Contrary to the form of GnRH-analogs, GnRH-antagonists maintain sufficient circulating levels of estrogens, contributing to avoid vasomotor symptoms as well as loss of bone mineral density (15). After promising findings in the multicenter, randomized, double-blinded Elaris Endometriosis I-II studies (16), long-term oral elagolix was effective in improving dysmenorrhea (overall 46-76% of patients) and chronic pelvic pain (50-76%) due to endometriosis with a good safety-profile. These promising data demonstrate that elagolix (in particular at 150 mg, once daily) might be a potential candidate for the management of patients with endometriosis-associated pain who are not responsive to COCs or progestins without the necessity for add-back therapy (differently from the GnRH-analogs). Anyway, new ongoing multicenter double-blinded phase III studies should confirm these preliminary results on larger populations (NCT03343067, elagolix alone; NCT03213457, elagolix plus NETA and estradiol). Moreover, relugolix (TAK-385), as another GnRH-antagonist (17), is currently under investigation in an international phase III study in comparison with placebo (NCT03204318). In general, we think that for this group of innovative hormonal drugs, randomized trials should be necessary in order yet also to compare GnRH-antagonists with COCs or progestins.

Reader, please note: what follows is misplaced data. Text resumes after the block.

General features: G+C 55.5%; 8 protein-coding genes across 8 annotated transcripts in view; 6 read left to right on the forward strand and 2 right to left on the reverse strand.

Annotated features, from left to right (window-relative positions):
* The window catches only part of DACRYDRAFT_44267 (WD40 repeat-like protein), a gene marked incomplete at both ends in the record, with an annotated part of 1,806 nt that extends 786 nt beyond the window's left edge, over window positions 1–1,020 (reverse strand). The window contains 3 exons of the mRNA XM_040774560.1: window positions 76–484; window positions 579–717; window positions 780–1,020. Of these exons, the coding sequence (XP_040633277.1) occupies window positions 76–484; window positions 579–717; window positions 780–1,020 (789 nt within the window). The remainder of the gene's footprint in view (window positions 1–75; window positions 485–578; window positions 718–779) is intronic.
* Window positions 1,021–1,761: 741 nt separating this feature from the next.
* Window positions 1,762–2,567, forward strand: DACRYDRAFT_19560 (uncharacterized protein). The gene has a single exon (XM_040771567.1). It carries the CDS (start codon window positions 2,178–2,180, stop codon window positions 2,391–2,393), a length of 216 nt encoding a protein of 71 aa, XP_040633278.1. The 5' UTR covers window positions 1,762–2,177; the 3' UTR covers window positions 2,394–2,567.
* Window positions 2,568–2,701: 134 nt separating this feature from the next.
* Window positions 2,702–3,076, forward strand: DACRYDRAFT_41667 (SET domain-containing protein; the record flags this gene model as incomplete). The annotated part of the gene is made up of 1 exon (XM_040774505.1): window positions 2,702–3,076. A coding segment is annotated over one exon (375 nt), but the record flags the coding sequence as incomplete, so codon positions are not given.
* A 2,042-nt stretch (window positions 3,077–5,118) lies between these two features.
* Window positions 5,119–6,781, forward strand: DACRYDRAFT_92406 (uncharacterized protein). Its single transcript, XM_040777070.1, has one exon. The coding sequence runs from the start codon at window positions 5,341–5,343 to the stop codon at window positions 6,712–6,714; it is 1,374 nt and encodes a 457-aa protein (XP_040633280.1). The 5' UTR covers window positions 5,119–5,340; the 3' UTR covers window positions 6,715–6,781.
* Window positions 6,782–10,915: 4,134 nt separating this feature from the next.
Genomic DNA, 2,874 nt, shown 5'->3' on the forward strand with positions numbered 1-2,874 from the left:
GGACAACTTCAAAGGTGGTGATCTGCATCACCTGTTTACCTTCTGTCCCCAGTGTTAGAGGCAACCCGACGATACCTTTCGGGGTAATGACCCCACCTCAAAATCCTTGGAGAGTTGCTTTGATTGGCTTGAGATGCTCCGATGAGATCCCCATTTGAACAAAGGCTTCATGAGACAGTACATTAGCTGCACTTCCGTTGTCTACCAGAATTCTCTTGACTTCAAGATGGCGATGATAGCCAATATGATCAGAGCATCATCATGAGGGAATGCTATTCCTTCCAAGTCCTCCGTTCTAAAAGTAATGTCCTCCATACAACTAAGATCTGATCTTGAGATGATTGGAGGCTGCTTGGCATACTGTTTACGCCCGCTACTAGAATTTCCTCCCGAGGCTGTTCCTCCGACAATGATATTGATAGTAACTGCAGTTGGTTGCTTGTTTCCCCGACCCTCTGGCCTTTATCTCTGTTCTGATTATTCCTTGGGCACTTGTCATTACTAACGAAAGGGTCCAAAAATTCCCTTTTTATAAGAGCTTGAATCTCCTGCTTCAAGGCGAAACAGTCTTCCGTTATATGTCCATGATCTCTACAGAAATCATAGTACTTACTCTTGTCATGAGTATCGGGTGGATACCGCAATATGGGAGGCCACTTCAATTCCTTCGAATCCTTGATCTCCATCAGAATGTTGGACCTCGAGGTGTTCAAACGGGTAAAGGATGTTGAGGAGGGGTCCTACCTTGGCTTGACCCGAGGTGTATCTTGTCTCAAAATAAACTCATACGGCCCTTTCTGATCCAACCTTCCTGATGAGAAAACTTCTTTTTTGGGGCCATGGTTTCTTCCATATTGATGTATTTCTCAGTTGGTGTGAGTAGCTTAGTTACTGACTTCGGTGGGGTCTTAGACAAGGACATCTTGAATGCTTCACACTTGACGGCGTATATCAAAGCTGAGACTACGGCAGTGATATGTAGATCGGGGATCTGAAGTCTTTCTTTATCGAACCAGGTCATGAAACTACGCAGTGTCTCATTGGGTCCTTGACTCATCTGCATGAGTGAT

Selective hormonal receptor modulators have variable effects on estrogen and progesterone receptors of different tissues, as their pharmacodynamics activity ranges from pure agonism to a pure antagonism. Anyway, the use of selective estrogen receptor modulators (SERMs) and selective progesterone receptor modulators (SPRMs) is improbable to become a first-line strategy to treat endometriosis due to the unproductive results observed in laboratory and animal studies (18). Firstly, these drugs target the same receptors and have the same therapeutic mechanisms with the available hormonal compounds, including the potential contraceptive effect. More importantly, a randomized controlled phase II trial that evaluated a 6-months therapy with raloxifene was prematurely interrupted, because the women allocated to the SERM group showed worsening pain (19). In fact, it has been proposed that raloxifene, differently from rodents that have an estrous cycle, in human may not be able to prevent ovulation. The subsequent production of ovarian estrogens may be continued and, in some cases, even increased following the action on receptors of this drug, causing a worsening of the symptoms. Regarding SPRMs, the studies on anoprisnil have been stopped for the presence of some cases of endometrial hyperplasia (18). Ulipristal, largely used for preoperatively treating myomas, has been investigated by the Pharmacovigilance Risk Assessment Committee of the European Medicines Agency (EMA) for four recent cases of serious liver injury, and thus, its future testing for endometriosis appears improbable.